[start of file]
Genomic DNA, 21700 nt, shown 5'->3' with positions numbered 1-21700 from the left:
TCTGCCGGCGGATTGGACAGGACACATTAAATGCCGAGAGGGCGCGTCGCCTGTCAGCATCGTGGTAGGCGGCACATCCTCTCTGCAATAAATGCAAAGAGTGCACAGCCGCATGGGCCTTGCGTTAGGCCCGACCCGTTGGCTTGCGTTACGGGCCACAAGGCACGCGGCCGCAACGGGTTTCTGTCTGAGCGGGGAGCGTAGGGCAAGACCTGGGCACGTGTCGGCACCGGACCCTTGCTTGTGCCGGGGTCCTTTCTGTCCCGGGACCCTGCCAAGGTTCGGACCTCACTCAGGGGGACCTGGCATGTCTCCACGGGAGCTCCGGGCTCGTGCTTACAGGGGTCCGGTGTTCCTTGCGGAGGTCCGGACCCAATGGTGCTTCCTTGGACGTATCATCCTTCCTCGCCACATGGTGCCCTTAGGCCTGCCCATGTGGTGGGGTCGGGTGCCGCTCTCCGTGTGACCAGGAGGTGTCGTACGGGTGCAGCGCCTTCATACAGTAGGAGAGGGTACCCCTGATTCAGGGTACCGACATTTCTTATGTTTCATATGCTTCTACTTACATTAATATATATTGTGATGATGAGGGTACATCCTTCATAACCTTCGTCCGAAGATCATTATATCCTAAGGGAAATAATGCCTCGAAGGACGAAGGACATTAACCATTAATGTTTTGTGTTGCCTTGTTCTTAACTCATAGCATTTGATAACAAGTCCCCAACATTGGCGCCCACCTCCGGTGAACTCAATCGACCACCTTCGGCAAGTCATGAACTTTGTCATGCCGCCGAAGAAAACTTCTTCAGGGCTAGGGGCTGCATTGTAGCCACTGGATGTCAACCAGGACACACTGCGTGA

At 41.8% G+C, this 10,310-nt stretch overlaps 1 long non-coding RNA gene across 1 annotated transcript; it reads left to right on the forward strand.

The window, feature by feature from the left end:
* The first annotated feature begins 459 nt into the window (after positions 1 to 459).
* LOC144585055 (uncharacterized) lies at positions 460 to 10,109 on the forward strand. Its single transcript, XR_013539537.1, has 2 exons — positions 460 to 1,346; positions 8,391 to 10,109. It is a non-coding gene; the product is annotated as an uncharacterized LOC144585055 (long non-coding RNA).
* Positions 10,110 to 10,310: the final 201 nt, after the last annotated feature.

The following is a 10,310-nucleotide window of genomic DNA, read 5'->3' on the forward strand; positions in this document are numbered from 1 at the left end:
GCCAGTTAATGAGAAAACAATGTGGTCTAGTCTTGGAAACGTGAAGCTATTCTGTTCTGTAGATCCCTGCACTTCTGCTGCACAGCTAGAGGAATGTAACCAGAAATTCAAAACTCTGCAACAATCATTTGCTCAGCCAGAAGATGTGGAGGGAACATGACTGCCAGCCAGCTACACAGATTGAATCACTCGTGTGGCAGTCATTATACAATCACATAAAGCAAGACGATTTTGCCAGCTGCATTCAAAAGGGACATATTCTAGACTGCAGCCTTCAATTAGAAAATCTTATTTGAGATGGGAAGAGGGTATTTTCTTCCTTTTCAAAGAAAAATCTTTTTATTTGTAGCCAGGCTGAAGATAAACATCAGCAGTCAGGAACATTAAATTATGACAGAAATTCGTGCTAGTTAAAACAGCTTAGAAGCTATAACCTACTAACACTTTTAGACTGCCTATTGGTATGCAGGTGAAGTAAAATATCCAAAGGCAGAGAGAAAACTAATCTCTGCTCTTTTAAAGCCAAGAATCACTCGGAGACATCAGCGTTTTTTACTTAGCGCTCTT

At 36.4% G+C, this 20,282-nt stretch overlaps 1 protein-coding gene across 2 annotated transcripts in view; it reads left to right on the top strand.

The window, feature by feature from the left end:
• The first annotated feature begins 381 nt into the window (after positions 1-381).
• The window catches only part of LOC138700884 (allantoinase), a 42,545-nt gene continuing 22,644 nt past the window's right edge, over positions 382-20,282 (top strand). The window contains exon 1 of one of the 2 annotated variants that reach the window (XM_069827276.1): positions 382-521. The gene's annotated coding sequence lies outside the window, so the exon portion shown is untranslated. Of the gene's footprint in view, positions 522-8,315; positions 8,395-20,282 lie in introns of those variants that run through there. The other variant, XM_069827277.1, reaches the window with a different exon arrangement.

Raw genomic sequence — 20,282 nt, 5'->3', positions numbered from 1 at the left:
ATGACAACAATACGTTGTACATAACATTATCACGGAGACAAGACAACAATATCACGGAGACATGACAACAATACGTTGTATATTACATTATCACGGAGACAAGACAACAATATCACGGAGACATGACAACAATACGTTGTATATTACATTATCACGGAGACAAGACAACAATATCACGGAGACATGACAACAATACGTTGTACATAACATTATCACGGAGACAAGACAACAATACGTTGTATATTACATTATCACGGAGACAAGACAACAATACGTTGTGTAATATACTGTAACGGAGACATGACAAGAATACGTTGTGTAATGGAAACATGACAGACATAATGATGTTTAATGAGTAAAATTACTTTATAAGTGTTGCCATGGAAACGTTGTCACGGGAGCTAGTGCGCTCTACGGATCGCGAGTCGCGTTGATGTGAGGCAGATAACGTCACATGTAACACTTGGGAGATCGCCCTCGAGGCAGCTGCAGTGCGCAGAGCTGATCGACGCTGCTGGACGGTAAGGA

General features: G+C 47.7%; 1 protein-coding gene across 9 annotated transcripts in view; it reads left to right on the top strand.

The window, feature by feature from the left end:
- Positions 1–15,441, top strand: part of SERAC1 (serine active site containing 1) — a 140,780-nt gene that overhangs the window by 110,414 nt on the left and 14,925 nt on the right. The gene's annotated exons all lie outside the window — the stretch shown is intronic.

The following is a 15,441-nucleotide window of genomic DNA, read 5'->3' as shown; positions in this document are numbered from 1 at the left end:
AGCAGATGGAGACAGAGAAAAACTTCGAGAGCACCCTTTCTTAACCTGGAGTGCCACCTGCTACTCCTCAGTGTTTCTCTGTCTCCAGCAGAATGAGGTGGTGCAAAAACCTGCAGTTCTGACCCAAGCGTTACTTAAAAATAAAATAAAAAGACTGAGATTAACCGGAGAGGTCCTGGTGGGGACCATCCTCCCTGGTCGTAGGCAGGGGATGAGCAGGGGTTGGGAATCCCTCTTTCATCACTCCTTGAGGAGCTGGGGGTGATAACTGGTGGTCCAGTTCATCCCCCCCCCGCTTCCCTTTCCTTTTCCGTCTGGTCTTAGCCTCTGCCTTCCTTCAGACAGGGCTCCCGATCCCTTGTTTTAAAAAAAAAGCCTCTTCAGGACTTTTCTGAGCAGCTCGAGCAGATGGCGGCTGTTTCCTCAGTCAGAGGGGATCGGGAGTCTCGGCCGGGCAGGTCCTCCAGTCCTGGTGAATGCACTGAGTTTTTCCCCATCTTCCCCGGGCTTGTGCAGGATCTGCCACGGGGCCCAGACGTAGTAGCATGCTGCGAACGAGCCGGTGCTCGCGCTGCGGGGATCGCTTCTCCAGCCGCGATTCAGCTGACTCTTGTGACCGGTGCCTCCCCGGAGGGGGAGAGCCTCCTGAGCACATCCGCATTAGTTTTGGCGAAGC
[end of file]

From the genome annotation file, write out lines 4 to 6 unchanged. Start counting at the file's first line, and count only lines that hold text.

The window, feature by feature from the left end:
* The first annotated feature begins 459 nt into the window (after positions 1 to 459).
* LOC144585055 (uncharacterized) lies at positions 460 to 10,109 on the forward strand. Its single transcript, XR_013539537.1, has 2 exons — positions 460 to 1,346; positions 8,391 to 10,109. It is a non-coding gene; the product is annotated as an uncharacterized LOC144585055 (long non-coding RNA).